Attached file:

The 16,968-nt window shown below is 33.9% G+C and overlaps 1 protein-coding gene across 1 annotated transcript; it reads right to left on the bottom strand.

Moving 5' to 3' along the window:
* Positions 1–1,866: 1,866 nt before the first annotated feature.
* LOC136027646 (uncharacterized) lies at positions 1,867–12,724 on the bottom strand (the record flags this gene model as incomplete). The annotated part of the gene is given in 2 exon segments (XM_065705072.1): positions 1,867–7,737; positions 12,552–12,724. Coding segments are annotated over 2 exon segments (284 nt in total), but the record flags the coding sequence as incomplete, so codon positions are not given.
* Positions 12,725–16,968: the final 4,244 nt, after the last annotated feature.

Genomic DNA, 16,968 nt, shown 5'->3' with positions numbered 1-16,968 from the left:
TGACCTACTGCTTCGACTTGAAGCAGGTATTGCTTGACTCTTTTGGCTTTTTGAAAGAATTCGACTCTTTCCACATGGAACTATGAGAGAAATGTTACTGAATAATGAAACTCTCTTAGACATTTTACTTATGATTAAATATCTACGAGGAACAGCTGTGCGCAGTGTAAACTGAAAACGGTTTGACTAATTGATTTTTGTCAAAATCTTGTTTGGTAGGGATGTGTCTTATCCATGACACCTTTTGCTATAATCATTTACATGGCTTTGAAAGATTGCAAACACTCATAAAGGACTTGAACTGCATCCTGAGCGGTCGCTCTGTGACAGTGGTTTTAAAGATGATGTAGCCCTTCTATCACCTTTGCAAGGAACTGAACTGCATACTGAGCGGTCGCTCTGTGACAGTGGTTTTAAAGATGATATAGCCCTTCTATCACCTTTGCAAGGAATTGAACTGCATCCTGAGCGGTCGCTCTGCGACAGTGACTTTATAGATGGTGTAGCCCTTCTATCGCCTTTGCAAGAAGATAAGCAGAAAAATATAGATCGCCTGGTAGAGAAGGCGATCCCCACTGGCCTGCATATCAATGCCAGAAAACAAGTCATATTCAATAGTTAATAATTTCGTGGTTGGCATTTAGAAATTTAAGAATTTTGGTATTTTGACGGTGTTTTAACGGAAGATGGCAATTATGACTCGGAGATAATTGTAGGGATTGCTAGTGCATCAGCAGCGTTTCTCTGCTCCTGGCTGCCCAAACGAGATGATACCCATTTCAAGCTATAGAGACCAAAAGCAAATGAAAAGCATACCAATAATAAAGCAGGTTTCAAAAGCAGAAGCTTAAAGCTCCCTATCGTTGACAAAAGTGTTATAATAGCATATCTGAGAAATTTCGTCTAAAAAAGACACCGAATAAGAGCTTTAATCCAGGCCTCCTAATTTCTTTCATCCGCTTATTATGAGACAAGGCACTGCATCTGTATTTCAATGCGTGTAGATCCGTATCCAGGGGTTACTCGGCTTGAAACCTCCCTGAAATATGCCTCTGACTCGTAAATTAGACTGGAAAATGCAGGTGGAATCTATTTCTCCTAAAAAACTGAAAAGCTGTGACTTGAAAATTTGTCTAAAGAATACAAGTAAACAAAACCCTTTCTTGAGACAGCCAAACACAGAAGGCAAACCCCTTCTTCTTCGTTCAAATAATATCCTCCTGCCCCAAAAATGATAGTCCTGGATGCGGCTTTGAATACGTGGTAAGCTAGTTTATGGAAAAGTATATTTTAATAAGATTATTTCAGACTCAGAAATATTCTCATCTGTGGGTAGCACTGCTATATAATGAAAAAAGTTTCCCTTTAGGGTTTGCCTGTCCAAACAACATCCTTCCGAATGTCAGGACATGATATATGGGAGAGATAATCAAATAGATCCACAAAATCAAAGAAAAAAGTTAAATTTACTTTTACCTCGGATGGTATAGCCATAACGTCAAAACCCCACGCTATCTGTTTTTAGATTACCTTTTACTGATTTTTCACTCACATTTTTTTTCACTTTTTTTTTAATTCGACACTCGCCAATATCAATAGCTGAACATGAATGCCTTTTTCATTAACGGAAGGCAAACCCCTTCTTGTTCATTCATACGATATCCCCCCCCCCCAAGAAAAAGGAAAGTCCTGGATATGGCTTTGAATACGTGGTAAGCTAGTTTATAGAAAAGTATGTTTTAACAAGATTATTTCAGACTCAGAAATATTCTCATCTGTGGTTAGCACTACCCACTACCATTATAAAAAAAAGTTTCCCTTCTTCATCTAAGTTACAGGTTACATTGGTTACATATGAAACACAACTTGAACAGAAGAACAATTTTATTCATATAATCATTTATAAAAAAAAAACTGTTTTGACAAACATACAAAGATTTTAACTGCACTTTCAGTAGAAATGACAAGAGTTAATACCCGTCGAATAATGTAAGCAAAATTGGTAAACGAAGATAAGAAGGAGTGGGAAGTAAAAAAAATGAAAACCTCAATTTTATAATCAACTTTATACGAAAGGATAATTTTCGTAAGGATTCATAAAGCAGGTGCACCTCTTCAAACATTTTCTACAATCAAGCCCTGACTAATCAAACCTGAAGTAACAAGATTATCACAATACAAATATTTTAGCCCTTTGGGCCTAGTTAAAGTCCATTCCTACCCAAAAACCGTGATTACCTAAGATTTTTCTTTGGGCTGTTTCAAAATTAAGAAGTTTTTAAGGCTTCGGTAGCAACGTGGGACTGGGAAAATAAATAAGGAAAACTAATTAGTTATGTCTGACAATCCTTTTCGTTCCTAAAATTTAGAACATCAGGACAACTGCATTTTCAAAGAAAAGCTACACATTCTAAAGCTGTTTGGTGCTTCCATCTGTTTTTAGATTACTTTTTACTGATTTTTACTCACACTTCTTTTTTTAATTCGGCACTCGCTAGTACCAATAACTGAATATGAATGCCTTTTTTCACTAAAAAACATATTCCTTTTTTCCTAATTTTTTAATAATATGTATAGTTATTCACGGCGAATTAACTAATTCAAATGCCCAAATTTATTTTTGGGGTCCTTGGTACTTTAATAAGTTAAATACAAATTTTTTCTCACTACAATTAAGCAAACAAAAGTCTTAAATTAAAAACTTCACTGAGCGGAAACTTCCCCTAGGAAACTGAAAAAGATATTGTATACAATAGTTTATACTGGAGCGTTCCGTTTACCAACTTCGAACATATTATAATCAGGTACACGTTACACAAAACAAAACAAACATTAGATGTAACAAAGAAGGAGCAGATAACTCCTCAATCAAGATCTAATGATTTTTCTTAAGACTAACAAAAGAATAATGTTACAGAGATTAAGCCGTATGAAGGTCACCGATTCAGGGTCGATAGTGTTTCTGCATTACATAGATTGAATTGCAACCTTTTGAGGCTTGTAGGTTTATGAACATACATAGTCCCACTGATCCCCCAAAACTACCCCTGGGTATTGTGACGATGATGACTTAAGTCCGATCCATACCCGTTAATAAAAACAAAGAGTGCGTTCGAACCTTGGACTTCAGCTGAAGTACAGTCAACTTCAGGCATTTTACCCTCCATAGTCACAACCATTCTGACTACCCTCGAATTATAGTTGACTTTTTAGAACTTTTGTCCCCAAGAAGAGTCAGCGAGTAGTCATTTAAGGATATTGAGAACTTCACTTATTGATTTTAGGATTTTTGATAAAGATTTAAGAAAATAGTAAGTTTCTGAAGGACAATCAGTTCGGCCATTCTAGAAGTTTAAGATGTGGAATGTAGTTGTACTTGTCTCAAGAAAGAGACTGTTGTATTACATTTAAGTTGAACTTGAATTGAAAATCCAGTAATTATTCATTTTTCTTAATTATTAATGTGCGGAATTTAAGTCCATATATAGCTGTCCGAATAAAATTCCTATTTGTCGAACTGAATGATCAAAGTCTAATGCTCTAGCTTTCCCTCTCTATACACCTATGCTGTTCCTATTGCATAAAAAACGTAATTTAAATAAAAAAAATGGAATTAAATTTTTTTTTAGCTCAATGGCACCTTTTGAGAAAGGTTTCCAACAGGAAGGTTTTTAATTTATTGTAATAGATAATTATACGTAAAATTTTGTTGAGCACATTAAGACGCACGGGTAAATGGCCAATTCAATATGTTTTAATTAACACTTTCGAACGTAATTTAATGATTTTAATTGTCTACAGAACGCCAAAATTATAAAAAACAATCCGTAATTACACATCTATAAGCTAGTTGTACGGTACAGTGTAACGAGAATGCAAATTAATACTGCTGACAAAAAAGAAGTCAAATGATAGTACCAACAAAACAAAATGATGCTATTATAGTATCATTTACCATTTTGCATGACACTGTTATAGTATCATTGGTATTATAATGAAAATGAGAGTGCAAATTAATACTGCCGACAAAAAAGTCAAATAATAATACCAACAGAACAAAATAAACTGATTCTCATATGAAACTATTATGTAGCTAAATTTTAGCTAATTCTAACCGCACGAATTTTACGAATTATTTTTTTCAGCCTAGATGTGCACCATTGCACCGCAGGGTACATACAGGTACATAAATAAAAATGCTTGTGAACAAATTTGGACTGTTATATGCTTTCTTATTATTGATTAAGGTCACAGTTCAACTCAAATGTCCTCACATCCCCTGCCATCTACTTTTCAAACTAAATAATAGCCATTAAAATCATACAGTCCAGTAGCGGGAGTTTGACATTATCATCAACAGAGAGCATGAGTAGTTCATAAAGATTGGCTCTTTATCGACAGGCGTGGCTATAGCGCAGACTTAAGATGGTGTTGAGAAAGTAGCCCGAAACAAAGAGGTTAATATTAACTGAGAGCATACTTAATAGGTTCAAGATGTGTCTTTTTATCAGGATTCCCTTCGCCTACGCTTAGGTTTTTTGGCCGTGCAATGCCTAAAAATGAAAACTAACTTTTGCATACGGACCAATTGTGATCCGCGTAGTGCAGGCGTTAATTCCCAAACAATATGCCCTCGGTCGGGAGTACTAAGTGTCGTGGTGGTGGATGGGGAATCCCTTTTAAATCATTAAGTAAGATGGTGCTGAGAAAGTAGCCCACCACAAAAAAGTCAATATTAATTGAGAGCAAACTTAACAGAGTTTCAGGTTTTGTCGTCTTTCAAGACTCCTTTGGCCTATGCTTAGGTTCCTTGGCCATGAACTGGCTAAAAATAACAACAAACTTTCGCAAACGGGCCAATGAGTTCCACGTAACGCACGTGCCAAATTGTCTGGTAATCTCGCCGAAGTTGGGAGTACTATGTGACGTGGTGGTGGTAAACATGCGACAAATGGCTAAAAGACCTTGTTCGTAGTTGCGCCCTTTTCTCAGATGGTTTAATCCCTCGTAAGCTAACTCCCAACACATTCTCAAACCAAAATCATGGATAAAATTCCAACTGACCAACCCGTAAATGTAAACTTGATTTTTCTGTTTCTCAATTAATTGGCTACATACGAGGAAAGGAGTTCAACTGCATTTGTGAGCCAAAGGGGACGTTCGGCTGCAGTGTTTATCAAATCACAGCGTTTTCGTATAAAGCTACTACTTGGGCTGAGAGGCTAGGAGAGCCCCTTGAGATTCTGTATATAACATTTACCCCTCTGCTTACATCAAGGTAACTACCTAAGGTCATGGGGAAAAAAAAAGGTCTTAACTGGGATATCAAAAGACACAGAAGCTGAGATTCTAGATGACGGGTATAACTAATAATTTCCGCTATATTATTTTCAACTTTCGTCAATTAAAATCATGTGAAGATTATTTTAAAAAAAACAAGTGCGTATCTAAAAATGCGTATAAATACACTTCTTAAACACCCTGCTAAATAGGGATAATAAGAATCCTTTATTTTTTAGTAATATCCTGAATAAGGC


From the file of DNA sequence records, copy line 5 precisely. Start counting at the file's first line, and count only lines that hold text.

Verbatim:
* Positions 12,725–16,968: the final 4,244 nt, after the last annotated feature.